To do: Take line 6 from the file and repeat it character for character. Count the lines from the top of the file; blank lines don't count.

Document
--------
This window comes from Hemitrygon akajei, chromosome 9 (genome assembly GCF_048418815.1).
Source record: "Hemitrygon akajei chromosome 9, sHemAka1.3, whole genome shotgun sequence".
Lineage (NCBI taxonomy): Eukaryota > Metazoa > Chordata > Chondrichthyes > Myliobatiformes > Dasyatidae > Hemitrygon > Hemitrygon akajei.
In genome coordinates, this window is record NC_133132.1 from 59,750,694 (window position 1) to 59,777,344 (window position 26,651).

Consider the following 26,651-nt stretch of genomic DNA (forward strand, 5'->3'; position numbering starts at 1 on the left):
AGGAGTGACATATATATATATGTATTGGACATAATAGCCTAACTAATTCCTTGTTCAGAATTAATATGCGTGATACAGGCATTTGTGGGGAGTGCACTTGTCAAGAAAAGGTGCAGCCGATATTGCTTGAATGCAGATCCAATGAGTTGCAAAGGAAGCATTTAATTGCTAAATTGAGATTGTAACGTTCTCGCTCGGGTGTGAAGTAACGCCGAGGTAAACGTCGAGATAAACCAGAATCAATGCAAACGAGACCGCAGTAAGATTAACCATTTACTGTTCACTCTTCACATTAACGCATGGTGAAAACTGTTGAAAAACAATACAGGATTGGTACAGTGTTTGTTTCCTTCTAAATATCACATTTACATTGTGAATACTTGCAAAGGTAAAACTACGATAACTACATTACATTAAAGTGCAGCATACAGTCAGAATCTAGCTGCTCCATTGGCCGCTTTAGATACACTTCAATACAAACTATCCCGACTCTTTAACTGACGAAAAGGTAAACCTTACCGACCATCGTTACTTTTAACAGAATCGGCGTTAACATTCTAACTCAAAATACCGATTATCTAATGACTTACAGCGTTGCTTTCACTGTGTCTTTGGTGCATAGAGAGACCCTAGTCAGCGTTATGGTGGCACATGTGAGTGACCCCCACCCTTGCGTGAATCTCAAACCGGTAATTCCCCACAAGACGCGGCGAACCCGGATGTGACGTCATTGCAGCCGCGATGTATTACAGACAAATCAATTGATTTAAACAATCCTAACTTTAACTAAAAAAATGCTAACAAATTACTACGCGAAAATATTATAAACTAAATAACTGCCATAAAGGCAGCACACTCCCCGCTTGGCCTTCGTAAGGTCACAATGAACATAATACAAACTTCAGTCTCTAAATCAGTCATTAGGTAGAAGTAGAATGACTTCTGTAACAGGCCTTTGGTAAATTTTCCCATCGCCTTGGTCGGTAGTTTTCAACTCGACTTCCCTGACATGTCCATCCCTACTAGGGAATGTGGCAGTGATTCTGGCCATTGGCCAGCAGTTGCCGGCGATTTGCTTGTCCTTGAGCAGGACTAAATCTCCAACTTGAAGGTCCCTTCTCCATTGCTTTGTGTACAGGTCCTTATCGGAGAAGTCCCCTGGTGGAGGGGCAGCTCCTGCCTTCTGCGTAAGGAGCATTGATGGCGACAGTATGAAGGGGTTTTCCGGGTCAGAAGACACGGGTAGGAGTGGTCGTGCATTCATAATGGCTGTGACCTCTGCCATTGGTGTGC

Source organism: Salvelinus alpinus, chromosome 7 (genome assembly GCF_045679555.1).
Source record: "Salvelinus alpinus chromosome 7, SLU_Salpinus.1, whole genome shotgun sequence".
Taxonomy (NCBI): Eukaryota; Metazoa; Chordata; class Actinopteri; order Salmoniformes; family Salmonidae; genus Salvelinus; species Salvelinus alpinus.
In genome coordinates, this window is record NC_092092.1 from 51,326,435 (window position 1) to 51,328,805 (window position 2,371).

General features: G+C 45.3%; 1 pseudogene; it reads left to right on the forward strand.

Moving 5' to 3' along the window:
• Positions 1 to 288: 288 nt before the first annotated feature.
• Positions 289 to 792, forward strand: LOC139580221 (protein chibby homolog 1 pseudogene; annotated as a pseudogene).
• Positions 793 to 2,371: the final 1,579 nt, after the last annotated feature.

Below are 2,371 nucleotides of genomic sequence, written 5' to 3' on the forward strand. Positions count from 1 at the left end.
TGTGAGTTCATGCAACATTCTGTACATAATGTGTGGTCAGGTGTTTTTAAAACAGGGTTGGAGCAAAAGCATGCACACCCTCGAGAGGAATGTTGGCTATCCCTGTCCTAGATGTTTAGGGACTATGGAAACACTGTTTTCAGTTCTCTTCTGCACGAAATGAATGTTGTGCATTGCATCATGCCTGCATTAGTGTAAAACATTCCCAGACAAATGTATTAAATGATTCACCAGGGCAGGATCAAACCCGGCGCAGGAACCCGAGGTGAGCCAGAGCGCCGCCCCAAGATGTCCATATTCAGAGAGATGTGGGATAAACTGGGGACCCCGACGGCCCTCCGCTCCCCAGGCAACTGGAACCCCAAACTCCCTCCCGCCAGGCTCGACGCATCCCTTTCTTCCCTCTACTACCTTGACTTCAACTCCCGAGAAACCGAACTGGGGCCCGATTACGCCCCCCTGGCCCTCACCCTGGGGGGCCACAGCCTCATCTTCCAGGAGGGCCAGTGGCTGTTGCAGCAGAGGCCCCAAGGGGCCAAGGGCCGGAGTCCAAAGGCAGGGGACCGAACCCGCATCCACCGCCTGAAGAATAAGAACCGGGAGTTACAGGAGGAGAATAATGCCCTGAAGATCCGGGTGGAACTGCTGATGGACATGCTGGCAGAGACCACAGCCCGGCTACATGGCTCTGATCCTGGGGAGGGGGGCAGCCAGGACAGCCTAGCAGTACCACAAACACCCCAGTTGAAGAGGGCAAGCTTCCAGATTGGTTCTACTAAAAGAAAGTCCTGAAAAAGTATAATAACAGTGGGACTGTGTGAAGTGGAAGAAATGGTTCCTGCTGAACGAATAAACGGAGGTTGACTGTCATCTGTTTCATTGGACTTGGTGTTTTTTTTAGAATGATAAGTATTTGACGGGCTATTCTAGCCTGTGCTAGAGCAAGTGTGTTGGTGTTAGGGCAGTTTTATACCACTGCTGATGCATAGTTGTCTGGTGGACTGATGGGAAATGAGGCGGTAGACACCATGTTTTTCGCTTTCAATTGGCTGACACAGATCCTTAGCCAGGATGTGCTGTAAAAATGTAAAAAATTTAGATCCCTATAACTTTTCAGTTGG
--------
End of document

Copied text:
AGGAGTGACATATATATATATGTATTGGACATAATAGCCTAACTAATTCCTTGTTCAGAATTAATATGCGTGATACAGGCATTTGTGGGGAGTGCACTTGTCAAGAAAAGGTGCAGCCGATATTGCTTGAATGCAGATCCAATGAGTTGCAAAGGAAGCATTTAATTGCTAAATTGAGATTGTAACGTTCTCGCTCGGGTGTGAAGTAACGCCGAGGTAAACGTCGAGATAAACCAGAATCAATGCAAACGAGACCGCAGTAAGATTAACCATTTACTGTTCACTCTTCACATTAACGCATGGTGAAAACTGTTGAAAAACAATACAGGATTGGTACAGTGTTTGTTTCCTTCTAAATATCACATTTACATTGTGAATACTTGCAAAGGTAAAACTACGATAACTACATTACATTAAAGTGCAGCATACAGTCAGAATCTAGCTGCTCCATTGGCCGCTTTAGATACACTTCAATACAAACTATCCCGACTCTTTAACTGACGAAAAGGTAAACCTTACCGACCATCGTTACTTTTAACAGAATCGGCGTTAACATTCTAACTCAAAATACCGATTATCTAATGACTTACAGCGTTGCTTTCACTGTGTCTTTGGTGCATAGAGAGACCCTAGTCAGCGTTATGGTGGCACATGTGAGTGACCCCCACCCTTGCGTGAATCTCAAACCGGTAATTCCCCACAAGACGCGGCGAACCCGGATGTGACGTCATTGCAGCCGCGATGTATTACAGACAAATCAATTGATTTAAACAATCCTAACTTTAACTAAAAAAATGCTAACAAATTACTACGCGAAAATATTATAAACTAAATAACTGCCATAAAGGCAGCACACTCCCCGCTTGGCCTTCGTAAGGTCACAATGAACATAATACAAACTTCAGTCTCTAAATCAGTCATTAGGTAGAAGTAGAATGACTTCTGTAACAGGCCTTTGGTAAATTTTCCCATCGCCTTGGTCGGTAGTTTTCAACTCGACTTCCCTGACATGTCCATCCCTACTAGGGAATGTGGCAGTGATTCTGGCCATTGGCCAGCAGTTGCCGGCGATTTGCTTGTCCTTGAGCAGGACTAAATCTCCAACTTGAAGGTCCCTTCTCCATTGCTTTGTGTACAGGTCCTTATCGGAGAAGTCCCCTGGTGGAGGGGCAGCTCCTGCCTTCTGCGTAAGGAGCATTGATGGCGACAGTATGAAGGGGTTTTCCGGGTCAGAAGACACGGGTAGGAGTGGTCGTGCATTCATAATGGCTGTGACCTCTGCCATTGGTGTGC